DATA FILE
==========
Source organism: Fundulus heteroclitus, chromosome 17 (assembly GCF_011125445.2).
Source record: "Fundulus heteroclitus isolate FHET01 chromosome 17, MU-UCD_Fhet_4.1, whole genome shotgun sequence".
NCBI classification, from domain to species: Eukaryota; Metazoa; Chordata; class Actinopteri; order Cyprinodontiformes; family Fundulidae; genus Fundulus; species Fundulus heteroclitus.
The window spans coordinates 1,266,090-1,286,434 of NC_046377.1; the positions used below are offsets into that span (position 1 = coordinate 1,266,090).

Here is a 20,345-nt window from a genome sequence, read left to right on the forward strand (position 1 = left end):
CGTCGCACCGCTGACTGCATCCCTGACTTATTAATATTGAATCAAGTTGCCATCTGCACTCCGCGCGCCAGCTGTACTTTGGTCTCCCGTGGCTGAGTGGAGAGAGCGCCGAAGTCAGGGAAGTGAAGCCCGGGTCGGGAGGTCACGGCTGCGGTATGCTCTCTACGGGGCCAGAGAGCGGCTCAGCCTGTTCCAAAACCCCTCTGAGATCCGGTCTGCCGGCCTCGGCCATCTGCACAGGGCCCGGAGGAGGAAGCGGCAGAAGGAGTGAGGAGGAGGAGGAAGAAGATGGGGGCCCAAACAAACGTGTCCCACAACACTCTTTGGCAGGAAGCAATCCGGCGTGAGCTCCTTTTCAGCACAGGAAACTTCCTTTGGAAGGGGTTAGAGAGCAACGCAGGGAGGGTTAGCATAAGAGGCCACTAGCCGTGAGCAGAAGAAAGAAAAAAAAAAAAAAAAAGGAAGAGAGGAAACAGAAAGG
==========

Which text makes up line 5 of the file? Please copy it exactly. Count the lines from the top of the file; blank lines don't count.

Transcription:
Here is a 20,345-nt window from a genome sequence, read left to right on the forward strand (position 1 = left end):